In 1991, merely 2 years after the Tienanmen Massacre, Nancy Pelosi went to Tienanmen square and carried a banner paying tribute to those who lost their lives. Now, she is about to visit Beijing again as the speaker of the House.
At the press conference, she did not hint whether she would mention human rights during her visit. If she had the courage of flying a banner on that square when the blood was fresh, she should have the courage to carry on the fight 20 years later. Of course, to her, the fight today might be more difficult since most of the Americans care nothing more than economy, within which China is an indispensable part. Human rights is always lighter on the scale when money is on the other end. Circumventing the question about whether she will talk about human rights or not is consistent with the trend of this and the preceding administrations: the main business of America is business; human rights has become a shady business as if mentioning it would cause endless pains and sufferings.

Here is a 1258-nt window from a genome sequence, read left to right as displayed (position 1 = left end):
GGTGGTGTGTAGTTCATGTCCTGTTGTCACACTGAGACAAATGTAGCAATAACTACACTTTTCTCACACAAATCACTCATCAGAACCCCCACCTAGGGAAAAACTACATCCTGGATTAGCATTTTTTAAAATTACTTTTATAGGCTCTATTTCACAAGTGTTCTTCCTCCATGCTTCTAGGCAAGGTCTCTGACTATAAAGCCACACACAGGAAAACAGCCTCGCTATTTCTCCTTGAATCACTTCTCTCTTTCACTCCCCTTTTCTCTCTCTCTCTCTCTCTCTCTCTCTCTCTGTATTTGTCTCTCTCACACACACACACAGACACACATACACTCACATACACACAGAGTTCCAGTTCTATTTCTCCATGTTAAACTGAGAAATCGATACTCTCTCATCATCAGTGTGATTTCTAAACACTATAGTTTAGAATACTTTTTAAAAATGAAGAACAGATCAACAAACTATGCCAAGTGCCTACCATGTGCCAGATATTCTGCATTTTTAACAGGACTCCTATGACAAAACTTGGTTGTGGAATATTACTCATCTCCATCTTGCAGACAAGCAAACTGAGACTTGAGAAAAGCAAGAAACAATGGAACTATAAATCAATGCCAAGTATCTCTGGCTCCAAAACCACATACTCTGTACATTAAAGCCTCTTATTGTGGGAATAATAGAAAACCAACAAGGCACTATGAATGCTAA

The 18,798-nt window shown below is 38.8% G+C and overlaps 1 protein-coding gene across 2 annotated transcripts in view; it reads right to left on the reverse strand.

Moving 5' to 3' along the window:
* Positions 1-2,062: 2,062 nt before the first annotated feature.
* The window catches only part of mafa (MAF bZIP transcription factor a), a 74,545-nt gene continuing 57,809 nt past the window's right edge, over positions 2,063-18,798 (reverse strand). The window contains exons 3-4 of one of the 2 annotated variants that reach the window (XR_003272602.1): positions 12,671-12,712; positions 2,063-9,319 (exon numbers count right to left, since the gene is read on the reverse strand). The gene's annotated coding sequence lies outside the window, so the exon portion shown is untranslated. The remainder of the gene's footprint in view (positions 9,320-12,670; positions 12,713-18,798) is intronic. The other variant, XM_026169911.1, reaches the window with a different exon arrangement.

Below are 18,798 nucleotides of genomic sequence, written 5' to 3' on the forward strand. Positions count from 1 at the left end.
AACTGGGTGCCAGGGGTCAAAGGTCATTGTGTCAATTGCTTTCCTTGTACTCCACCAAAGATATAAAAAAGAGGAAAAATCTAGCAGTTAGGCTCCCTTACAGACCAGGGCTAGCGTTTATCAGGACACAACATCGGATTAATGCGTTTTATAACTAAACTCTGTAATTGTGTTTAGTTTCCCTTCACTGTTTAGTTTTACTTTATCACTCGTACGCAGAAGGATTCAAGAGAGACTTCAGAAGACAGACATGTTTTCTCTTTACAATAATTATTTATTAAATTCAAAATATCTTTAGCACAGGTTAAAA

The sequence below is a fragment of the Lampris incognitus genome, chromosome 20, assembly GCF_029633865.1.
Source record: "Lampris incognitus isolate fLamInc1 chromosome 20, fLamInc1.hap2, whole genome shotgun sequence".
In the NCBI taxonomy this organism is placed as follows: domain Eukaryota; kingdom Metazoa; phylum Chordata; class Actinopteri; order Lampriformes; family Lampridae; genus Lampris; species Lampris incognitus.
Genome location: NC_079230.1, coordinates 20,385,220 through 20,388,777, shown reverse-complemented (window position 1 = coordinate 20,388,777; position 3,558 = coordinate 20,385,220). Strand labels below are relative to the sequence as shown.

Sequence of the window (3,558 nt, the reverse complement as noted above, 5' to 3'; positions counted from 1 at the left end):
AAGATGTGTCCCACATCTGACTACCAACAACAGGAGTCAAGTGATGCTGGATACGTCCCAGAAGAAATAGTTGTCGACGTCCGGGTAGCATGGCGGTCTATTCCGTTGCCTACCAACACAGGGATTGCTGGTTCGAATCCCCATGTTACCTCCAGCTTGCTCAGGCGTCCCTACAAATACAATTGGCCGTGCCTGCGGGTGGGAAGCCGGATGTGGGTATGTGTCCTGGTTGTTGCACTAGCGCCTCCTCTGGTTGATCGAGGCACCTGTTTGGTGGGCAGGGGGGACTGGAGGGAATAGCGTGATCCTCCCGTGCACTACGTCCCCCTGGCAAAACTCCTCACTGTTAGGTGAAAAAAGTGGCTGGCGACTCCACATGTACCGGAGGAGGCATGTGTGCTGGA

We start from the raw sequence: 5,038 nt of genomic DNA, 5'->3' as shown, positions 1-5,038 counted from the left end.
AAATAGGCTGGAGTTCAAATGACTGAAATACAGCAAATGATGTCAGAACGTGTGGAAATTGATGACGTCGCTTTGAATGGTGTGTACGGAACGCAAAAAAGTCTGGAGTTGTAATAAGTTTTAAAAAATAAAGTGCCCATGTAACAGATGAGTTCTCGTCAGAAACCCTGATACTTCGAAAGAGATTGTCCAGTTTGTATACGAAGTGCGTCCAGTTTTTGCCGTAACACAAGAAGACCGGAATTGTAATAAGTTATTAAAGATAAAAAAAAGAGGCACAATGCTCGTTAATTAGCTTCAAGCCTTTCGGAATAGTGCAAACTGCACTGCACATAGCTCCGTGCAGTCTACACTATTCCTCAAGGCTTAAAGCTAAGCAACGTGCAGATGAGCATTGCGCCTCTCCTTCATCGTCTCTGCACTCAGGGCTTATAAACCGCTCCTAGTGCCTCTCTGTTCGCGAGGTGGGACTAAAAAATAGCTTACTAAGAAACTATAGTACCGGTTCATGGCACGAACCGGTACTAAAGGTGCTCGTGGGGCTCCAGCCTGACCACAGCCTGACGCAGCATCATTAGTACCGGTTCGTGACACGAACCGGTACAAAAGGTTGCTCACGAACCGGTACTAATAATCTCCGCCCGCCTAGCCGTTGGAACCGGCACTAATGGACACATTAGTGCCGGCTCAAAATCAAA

Compromise. Or should I say appeasement? To draw a portrait called “monster,” one should not only put that monster in the frame. Those who are patting it should never be left out.